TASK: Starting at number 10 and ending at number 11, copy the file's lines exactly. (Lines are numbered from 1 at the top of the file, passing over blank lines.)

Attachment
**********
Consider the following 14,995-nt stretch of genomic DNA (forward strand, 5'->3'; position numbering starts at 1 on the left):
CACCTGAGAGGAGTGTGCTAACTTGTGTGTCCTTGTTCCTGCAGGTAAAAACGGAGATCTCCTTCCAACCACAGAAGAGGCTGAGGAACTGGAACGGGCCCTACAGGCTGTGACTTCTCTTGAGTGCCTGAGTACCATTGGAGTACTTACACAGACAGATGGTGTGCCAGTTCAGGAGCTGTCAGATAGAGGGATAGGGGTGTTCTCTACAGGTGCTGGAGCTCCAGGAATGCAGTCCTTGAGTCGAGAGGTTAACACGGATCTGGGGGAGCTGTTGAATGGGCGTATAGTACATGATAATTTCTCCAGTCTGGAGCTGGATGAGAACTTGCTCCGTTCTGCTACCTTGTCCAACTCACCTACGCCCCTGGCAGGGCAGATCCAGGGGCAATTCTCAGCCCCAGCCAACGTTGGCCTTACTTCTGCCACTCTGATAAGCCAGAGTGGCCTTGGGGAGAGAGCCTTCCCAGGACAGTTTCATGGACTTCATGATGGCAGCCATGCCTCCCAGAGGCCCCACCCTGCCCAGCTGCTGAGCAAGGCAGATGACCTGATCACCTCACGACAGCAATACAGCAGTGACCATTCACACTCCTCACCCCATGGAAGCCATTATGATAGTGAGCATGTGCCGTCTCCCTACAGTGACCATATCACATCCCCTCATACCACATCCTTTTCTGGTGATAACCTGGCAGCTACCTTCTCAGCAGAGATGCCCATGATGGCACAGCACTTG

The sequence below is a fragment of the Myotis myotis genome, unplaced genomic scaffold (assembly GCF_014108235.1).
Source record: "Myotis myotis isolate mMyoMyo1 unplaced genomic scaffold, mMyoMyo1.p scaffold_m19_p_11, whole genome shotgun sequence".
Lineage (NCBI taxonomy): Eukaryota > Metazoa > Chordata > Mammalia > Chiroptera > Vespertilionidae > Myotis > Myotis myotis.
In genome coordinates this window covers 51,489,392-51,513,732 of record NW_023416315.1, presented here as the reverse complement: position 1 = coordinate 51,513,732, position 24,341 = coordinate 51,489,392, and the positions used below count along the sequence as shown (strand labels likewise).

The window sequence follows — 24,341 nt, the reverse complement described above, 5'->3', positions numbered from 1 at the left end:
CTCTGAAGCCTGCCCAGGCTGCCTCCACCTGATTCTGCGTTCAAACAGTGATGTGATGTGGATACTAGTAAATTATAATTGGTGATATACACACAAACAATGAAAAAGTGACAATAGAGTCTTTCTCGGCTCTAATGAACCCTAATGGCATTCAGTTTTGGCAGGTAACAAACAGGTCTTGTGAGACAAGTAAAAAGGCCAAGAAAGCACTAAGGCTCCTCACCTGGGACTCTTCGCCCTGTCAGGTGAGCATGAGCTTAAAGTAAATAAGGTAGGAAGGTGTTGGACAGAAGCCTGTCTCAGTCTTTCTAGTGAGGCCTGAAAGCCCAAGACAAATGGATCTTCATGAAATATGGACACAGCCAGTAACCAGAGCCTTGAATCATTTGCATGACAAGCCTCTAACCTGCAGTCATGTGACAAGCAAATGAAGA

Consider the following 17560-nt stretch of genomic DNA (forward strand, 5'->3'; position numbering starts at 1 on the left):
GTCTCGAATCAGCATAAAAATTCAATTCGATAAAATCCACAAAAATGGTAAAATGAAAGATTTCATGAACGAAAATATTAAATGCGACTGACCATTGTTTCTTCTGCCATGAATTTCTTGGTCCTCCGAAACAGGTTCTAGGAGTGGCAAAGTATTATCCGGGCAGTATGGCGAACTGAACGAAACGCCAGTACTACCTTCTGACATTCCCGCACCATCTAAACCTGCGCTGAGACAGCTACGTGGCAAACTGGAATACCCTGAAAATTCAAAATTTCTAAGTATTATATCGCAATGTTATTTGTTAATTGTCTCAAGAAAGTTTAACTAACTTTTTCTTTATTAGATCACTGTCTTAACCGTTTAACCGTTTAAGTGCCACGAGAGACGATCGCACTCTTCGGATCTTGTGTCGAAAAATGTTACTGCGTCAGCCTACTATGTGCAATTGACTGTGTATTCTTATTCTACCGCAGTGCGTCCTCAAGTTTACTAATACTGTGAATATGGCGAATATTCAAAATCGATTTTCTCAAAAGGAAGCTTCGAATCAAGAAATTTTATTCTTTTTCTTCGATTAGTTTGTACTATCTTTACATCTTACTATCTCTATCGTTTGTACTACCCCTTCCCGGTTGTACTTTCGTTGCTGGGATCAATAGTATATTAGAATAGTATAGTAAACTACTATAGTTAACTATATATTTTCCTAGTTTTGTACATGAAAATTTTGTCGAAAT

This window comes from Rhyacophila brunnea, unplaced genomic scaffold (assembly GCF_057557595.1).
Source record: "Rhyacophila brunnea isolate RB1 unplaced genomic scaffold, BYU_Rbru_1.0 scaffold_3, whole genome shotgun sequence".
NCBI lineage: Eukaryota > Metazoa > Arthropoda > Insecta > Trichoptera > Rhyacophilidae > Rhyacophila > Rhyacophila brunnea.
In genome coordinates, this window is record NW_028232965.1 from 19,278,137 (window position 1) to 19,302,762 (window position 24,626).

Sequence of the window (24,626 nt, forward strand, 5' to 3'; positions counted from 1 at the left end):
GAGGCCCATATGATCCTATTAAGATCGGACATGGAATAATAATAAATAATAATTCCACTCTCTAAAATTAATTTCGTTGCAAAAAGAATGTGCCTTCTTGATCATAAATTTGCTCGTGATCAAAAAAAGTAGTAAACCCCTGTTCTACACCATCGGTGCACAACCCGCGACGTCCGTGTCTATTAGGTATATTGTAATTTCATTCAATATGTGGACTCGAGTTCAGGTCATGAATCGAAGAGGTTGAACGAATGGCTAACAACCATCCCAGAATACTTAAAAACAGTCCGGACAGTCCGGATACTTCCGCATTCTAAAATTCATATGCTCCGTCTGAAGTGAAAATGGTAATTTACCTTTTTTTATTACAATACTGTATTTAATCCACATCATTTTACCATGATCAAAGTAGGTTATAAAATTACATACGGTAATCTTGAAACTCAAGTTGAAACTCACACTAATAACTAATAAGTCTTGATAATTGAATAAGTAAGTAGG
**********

GTCTCGAATCAGCATAAAAATTCAATTCGATAAAATCCACAAAAATGGTAAAATGAAAGATTTCATGAACGAAAATATTAAATGCGACTGACCATTGTTTCTTCTGCCATGAATTTCTTGGTCCTCCGAAACAGGTTCTAGGAGTGGCAAAGTATTATCCGGGCAGTATGGCGAACTGAACGAAACGCCAGTACTACCTTCTGACATTCCCGCACCATCTAAACCTGCGCTGAGACAGCTACGTGGCAAACTGGAATACCCTGAAAATTCAAAATTTCTAAGTATTATATCGCAATGTTATTTGTTAATTGTCTCAAGAAAGTTTAACTAACTTTTTCTTTATTAGATCACTGTCTTAACCGTTTAACCGTTTAAGTGCCACGAGAGACGATCGCACTCTTCGGATCTTGTGTCGAAAAATGTTACTGCGTCAGCCTACTATGTGCAATTGACTGTGTATTCTTATTCTACCGCAGTGCGTCCTCAAGTTTACTAATACTGTGAATATGGCGAATATTCAAAATCGATTTTCTCAAAAGGAAGCTTCGAATCAAGAAATTTTATTCTTTTTCTTCGATTAGTTTGTACTATCTTTACATCTTACTATCTCTATCGTTTGTACTACCCCTTCCCGGTTGTACTTTCGTTGCTGGGATCAATAGTATATTAGAATAGTATAGTAAACTACTATAGTTAACTATATATTTTCCTAGTTTTGTACATGAAAATTTTGTCGAAAT

This window comes from Rhyacophila brunnea, unplaced genomic scaffold (assembly GCF_057557595.1).